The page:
THE EDITOR’S NARRATIVE
IT APPEARS FROM TRADITION, as well as some parish registers still extant, that the lands of Dalcastle (or Dalchastel, as it is often spelled) were possessed by a family of the name of Colwan, about one hundred and fifty years ago, and for at least a century previous to that period. That family was supposed to have been a branch of the ancient family of Colquhoun, and it is certain that from it sprang the Cowans that spread towards the Border. I find, that in the year 1687, George Colwan succeeded his uncle of the same name, in the lands of Dalchastel and Balgrennan ; and this being all I can gather of the family from history, to tradition I must appeal for the remainder of the motley adventures of that house. But of the matter furnished by the latter of these powerful monitors, I have no reason to complain : It has been handed down to the world in unlimited abundance ; and I am certain, that in recording the hideous events which follow, I am only relating to the greater part of the inhabitants of at least four counties of Scotland, matters of which they were perfectly well informed.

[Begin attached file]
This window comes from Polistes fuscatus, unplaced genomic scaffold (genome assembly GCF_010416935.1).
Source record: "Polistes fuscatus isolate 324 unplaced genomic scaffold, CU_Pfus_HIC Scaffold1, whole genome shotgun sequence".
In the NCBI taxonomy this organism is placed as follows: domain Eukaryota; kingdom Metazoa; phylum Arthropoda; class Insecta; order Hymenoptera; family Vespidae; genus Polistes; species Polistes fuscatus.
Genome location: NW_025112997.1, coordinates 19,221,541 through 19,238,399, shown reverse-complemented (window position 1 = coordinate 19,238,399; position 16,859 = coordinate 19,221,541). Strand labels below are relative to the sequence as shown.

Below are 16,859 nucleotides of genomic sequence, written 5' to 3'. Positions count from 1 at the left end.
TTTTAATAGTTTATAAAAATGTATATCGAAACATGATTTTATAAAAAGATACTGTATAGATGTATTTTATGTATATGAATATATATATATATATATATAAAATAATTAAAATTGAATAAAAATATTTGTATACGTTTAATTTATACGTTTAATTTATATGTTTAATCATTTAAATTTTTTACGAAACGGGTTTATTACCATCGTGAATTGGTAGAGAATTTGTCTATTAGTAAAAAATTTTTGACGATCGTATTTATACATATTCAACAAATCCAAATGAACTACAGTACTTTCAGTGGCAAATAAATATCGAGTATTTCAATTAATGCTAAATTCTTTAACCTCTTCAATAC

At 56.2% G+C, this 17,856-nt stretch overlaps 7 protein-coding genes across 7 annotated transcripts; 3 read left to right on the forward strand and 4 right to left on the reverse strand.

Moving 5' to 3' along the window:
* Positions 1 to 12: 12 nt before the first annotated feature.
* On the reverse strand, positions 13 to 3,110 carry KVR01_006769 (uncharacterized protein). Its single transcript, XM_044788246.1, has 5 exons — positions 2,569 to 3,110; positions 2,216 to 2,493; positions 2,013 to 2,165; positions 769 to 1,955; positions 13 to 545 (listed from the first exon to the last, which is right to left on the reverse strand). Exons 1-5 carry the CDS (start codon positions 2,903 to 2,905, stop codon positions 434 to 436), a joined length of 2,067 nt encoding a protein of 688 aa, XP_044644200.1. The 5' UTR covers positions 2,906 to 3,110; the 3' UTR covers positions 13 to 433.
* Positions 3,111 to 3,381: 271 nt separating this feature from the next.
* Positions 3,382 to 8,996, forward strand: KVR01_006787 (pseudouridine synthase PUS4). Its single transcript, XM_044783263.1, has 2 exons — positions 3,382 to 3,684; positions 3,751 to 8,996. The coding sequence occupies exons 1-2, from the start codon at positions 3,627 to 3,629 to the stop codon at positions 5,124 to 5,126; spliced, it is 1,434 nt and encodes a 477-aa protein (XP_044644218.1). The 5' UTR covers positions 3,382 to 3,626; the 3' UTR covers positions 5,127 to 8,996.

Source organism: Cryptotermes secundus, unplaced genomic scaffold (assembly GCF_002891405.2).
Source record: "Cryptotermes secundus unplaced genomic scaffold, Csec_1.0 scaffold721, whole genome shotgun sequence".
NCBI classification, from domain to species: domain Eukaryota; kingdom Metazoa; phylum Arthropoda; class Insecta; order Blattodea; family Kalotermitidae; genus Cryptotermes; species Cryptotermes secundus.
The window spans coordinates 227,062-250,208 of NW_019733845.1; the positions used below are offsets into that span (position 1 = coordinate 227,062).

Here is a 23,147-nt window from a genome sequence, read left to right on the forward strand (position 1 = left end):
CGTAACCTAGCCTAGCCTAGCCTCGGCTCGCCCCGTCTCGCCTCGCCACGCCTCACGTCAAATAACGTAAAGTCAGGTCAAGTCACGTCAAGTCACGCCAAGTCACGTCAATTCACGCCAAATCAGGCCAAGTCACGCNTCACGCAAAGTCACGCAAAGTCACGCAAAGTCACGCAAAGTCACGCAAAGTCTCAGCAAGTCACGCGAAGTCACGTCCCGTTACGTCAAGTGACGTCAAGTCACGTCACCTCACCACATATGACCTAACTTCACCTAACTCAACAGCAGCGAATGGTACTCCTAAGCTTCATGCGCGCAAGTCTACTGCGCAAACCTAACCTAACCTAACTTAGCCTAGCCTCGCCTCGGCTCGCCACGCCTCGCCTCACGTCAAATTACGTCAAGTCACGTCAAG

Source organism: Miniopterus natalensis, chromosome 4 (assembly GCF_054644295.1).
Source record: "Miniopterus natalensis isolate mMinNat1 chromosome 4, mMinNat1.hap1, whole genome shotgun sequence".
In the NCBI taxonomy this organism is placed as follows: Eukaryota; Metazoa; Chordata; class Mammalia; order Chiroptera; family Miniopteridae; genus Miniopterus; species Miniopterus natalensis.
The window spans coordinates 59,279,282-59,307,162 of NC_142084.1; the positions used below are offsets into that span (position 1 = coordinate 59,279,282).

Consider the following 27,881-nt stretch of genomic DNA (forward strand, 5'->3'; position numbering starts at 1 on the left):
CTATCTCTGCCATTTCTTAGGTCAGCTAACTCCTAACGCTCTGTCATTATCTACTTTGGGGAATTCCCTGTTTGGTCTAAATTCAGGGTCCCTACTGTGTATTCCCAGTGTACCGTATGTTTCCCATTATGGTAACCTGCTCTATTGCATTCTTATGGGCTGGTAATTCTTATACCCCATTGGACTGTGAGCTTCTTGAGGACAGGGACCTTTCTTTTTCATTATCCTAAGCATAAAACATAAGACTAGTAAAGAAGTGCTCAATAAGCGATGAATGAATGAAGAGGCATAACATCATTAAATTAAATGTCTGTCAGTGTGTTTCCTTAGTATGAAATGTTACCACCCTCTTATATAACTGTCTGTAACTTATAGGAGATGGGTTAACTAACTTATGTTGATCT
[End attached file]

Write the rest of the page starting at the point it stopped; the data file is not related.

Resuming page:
This George was a rich man, or supposed to be so, and was married, when considerably advanced in life, to the sole heiress and reputed daughter of a Baillie Orde, of Glasgow. This proved a conjunction any thing but agreeable to the parties contracting.
James Hogg: The Private Memoirs and Confessions of a Justified Sinner (1824).